Let me, at the outset, clarify that I am not glossing over some issues of impropriety in making someone a Governor despite his association with active politics in the recent past—a factor that the Justice Sarkaria Commission held as undesirable for healthy conventions in its report in the 1980s. This recommendation, indeed, was followed in its breach more than adhered to in all the years since then and the Raj Bhawans remained, most often, reduced to appointing political persons either to ensure them the comforts of life or to play political games.
It might not be the end of the political career of Palaniappan Chidambaram. Consensus is that the case against him is weak and hence he is unlikely to be convicted even in this ‘Modi-fied’ era.
But the look-out notice, arrest and detention could all be said to have severely dented the image of the former Home Minister who doesn’t walk as much as strut. Since Chidambaram is perched on the ‘wrong’ side of the political line, his prospects in the immediate future seem not all that pleasant.
All the same a talent-starved Congress will do all it can to bail him out. Chidambaram is not exactly a grass-roots politician, not very popular even in his native Sivaganga in southern Tamil Nadu, a backwater with little to boast of for its association with a high-flying leader. He represented the constituency in the Lok Sabha for many years and was a central minister too, but he never bothered to nurse the region. His electoral victories could be largely attributed to the clout of alliance partners.
A Muslim man, with a Muslim beard, and a Muslim face sits in the dirt, bewildered. He was caught with beef (he says it was buffalo meat), was beaten and forced to eat pork by his tormentors. Hindus don’t eat beef, Muslims consider pork as haram. A video depicting this circulates on Twitter as India with an electorate of 900 million votes in a new government in an exercise that started April 11. It shows if the poor belong to a minority community or are Dalit, they can be beaten and bullied.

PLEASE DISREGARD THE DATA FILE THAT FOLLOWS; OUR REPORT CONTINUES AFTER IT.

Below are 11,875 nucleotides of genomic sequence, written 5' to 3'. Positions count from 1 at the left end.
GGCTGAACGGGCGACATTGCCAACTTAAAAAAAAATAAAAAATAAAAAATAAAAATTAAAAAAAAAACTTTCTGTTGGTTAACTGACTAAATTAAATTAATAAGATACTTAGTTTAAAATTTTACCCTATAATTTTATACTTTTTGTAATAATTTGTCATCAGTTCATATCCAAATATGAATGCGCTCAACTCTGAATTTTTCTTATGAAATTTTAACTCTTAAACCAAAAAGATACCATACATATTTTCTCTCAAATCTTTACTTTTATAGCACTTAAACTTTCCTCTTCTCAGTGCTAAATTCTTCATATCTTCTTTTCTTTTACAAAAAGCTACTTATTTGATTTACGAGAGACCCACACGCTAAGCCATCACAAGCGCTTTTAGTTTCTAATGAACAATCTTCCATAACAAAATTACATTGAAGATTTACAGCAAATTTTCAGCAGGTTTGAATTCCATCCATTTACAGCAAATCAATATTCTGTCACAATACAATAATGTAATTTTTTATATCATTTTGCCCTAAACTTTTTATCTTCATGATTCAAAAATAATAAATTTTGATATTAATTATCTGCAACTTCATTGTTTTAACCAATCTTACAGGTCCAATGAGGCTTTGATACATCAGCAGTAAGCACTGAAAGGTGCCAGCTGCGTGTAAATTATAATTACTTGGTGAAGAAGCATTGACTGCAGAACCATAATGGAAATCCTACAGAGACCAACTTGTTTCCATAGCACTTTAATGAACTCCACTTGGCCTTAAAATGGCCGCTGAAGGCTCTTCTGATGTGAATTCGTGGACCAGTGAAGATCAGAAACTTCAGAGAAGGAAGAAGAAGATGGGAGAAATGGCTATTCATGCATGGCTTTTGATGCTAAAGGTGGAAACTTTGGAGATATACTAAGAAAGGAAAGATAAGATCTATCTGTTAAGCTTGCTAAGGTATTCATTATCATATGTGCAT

The dirty online games pay off, it seems.
A man, who hacked a Muslim to death in Rajasthan in 2017, filmed the act and uploaded it on social media, is contesting elections and will try to get into India’s Parliament, which owes its existence to Mahatma Gandhi’s path of non-violent, non-co-operation with British rulers. While the British are derided for what they did to Indian culture, more hated are the Mughals who are considered as foreign despite making India their home. The Mughals, of course, were Muslim.
When Khushwant Singh became the editor of The Illustrated Weekly of India in 1969, he changed the world of magazine journalism in India forever. In its way, what he did with the Weekly, was as important as the change Tom Wolfe, Hunter S. Thompson and Gay Talese wrought in the world of American journalism, with the ‘New Journalism’—which in the sixties and seventies was hailed as a seismic shift in the way news was reported and non-fiction stories were told.
Or let me put it differently. In regard to his impact on the media, Khushwant Singh was Barkha Dutt before Barkha Dutt, Arnab Goswami before Arnab Goswami, M. J. Akbar before M. J. Akbar, Shobhaa De (the magazine editor as opposed to Shobhaa De the novelist) before Shobhaa De and Vinod Mehta before Vinod Mehta. He was, in short, the granddaddy of them all, a man before his time.
When he took over as editor (a job he had already turned down once in order to write his history of the Sikhs), he was fifty-four years old, and knew very little about either journalism or editing. He had worked briefly for All India Radio, and had founded a government publication called Yojana which no one read, so he wasn’t exactly a seasoned journalist or editor. He was exactly what the magazine needed.